1In the chapter Economic Development and Socialism ( Rosa underlines again that the discovery of grounds of support for the realization of socialism in the economic conditions of capitalist society changed socialism from a utopian ideal into a historical necessity. On the contrary, Bernstein denies the existence of the economic conditions for socialism in the contradictions of capitalism. For Bernstein, socialism has become only a survival of utopianism. He is a former socialist, who has renounced his aim and has decided to find one and immutable goal of human development in the bourgeois society. Bernstein denies the anarchy in capitalist economy and the great general crises due to the contradiction between production and exchange. For Bernstein, Marx’s social labor is pure abstraction. He does not acknowledge that abstract human labor, the law of value, the falling rate of profit discovered by Marx as a result of the contradiction between production and exchange and the growth of the productivity of labor have a real social existence in the form of the transitory character of capitalist economy. Exactly because Marx took the socialist viewpoint as a point of departure for his analysis of bourgeois society, he was in the position to give a scientific base to the socialist movement through the dualism of the class antagonism of the bourgeoisie and the proletariat, according to Rosa.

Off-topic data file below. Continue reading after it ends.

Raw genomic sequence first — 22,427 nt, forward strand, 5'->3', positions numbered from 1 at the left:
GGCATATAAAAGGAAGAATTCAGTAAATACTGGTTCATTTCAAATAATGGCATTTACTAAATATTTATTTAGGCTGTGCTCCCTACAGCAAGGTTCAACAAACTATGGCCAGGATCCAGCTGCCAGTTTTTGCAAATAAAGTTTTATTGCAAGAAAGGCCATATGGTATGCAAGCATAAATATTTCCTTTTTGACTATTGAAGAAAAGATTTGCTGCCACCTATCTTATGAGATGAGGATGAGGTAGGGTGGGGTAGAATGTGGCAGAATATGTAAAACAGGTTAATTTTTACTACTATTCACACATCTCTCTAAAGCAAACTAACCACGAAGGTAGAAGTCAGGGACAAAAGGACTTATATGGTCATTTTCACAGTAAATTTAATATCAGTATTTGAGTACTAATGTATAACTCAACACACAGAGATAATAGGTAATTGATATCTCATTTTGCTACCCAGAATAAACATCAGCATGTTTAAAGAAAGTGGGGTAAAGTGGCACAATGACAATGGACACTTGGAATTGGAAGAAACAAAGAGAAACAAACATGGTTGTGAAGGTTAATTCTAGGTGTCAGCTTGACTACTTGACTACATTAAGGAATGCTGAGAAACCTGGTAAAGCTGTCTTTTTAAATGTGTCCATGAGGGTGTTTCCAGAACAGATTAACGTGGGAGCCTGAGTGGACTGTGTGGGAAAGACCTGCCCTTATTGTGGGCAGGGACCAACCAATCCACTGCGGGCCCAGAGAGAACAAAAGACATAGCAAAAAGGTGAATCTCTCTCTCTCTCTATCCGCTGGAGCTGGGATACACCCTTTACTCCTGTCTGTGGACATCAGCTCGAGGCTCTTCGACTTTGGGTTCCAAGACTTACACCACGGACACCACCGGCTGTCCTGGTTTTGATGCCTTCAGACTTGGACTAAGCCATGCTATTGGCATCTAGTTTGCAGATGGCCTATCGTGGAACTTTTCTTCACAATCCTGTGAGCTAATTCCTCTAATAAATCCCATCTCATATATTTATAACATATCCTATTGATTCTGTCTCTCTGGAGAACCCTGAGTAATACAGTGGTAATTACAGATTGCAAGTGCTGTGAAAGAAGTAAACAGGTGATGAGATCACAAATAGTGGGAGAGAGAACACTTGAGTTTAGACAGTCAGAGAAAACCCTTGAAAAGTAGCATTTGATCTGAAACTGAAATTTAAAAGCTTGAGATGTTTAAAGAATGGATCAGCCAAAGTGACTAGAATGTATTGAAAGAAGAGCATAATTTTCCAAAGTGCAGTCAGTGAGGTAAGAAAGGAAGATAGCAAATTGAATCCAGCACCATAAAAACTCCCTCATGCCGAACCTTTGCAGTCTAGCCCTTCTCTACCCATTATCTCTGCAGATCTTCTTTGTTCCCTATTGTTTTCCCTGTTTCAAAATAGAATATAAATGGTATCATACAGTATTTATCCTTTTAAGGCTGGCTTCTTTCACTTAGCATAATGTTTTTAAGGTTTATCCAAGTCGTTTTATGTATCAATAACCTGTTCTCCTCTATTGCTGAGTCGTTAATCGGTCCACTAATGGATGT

2The critics of Rosa’s book in which she elaborates the main inner contradiction of capitalism leading to its eventual breakdown, The Accumulation of capital (Luxemburg, 1913/online version s.a.), criticize Rosa’s main arguments expressed in it due to her overemphasizing the contradictions of the capitalist crisis of hyperproduction in the sphere of exchange and downplaying the capital hyperaccumulation crisis in the production process. The critics claim that the main motive for imperialist expansion is the need not only to open new markets in the still non-capitalist periphery necessary for the realization of produced merchandises, but also to exploit cheaper raw materials and cheaper labor (Bottomore, Harris, Kiernan, Miliband.1983: 293–4). These critics undervalue Rosa’s contribution to understanding that imperialist wars present a globalized extension of capitalist exploitation and not just yet another government policy. In his text “Rosa Luxemburg and the actuality or revolution” Paul LeBlanc (Nov. 17, 2019) therefore points out that even when Rosa is partly or largely wrong, her writings are worth comprehending, actively considering, and testing out, as long as determined socialists try to understand and change the world.